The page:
In India, the realm of intellectual property law is developing quickly. Laws are TRIPS compliant, and evolving fairly swiftly. The balance the rights of creators and consumers is an important concern, which needs to be constantly kept in mind.
The smooth and consistent functioning of the Intellectual Property Offices is a vital step in the right direction. Further steps to take include the mandatory recording of security interests in any intellectual property, as well as a more cohesive online system.
The costs of enforcement proceedings vary depending on the type and complexity of the case. However, as a rule of thumb, Greece is not among the "expensive" IP litigation jurisdictions in Europe.
Cost recovery is available and is employed by the courts. In practice, however, only a small fraction of the costs is awarded to the successful party, with the exception of costs award in cases where the dispute value is very significant and the case not a complex one.
The Greek Code of Civil Procedure includes provisions enabling security for costs, although this option is rarely employed by litigants and, more importantly, courts are not particularly amenable to such procedure and will, generally, grant such a request, only rarely.
Costs are not recovered in criminal and administrative proceedings. In the case of administrative proceedings, only official fees are recoverable.
The costs of civil enforcement proceedings at courts generally include (i) court costs and (ii) attorney fees. The defeated party shall bear court costs. To recover attorney fees, a plaintiff needs to specify the amount of assumed attorney fees as damages in a complaint. For cases in which a plaintiff has no address in Japan, there is a procedural mechanism requiring security for court costs.
$ 4,000 - $8,300 USD
$ 3,000 - $ 7,500 USD
$ 6,500 - $ 15,500 USD
$ 2,000 - $ 20,000 USD
There is not any cost recovery available for this kind of procedures but only for civil actions related with copyrights and related rights.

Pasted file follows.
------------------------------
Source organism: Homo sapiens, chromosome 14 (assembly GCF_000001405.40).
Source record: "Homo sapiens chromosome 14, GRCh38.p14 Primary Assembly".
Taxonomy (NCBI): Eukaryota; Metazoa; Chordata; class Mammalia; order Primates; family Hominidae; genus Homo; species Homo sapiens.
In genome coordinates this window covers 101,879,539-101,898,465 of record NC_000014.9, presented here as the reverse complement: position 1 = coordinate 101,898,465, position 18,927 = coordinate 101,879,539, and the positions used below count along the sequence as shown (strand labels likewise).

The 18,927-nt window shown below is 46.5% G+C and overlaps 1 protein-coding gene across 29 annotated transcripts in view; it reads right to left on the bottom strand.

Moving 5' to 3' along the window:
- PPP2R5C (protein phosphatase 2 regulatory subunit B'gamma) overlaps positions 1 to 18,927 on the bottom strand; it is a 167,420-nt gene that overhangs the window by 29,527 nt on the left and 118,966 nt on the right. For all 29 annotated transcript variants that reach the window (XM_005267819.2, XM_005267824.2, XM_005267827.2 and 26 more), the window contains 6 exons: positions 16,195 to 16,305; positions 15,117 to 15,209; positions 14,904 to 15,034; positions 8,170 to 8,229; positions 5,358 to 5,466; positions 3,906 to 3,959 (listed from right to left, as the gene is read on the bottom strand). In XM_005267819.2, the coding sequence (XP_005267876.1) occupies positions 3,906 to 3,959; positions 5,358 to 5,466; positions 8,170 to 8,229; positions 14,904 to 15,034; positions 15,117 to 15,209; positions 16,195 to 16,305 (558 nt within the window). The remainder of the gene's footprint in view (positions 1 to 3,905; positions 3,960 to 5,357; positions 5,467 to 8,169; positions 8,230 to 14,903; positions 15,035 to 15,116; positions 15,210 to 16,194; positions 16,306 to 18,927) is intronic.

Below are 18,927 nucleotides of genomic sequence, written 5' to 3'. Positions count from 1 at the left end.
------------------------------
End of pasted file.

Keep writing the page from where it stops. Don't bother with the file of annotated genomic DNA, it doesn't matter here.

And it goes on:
Litigation fees, attorney's fees, notarisation fees, and other expenses arising from the proceedings can be claimed, to be borne by the losing party. The costs awarded to the successful party are ordered at the court's discretion and in most cases only a very low percentage of fees are recovered.
There is no analogous concept of a security for costs application in China. However, a plaintiff may apply for an Asset Preservation Order against a defendant to freeze money assets during proceedings. Any frozen assets can be used to pay any damages and/or costs awarded by the court.
The general rule in the UK is that the losing party pays the costs of the successful party in relation to the aspects of the claim that were lost. The court takes into consideration a number of factors including the conduct of the parties during the litigation. In the High court, the winning party's costs will be typically assessed on the standard basis and will allow, subject to the matter at issue, costs that have been proportionately and reasonably incurred to be recovered. This commonly leads to a winning party recovering 60-75% of its legal costs.
In the IPEC, the normal rules of costs do not apply, and the losing party will be liable for a capped amount in respect of the costs of the successful party. In respect of the trial of liability issues, the costs are capped at £50,000. The costs of a damages enquiry are then capped at £25,000.
Security of costs
To ensure that a Defendant is able to recover its costs from a Claimant, the Civil Procedure Rules allow Defendants to seek an order for security of costs. The Claimant would then be required to provide a bank guarantee or other appropriate security or, failing this, to pay a sum of money into the court, as security for the Defendant's costs, should the Defendant succeed at trial.
The Defendant can make such an application once proceedings have been commenced against it. The application must be made promptly or as soon as all justifying facts for the award of the order are known.
Patents and Designs
See Q17 above. Generally around 20% to 40% of a successful party’s costs may be recovered from the unsuccessful party. There is no requirement for a party to provide security for costs in the absence of a request from the other party. However, in certain circumstances a party may apply to court and be awarded security for costs.
Plant Breeders’ Rights
Generally around 20% to 40% of a successful party’s costs may be recovered from the unsuccessful party. There is no requirement for a party to provide security for costs in the absence of a request from the other party. However, in certain circumstances a party may apply to court and be awarded security for costs.
Trade Marks and Copyright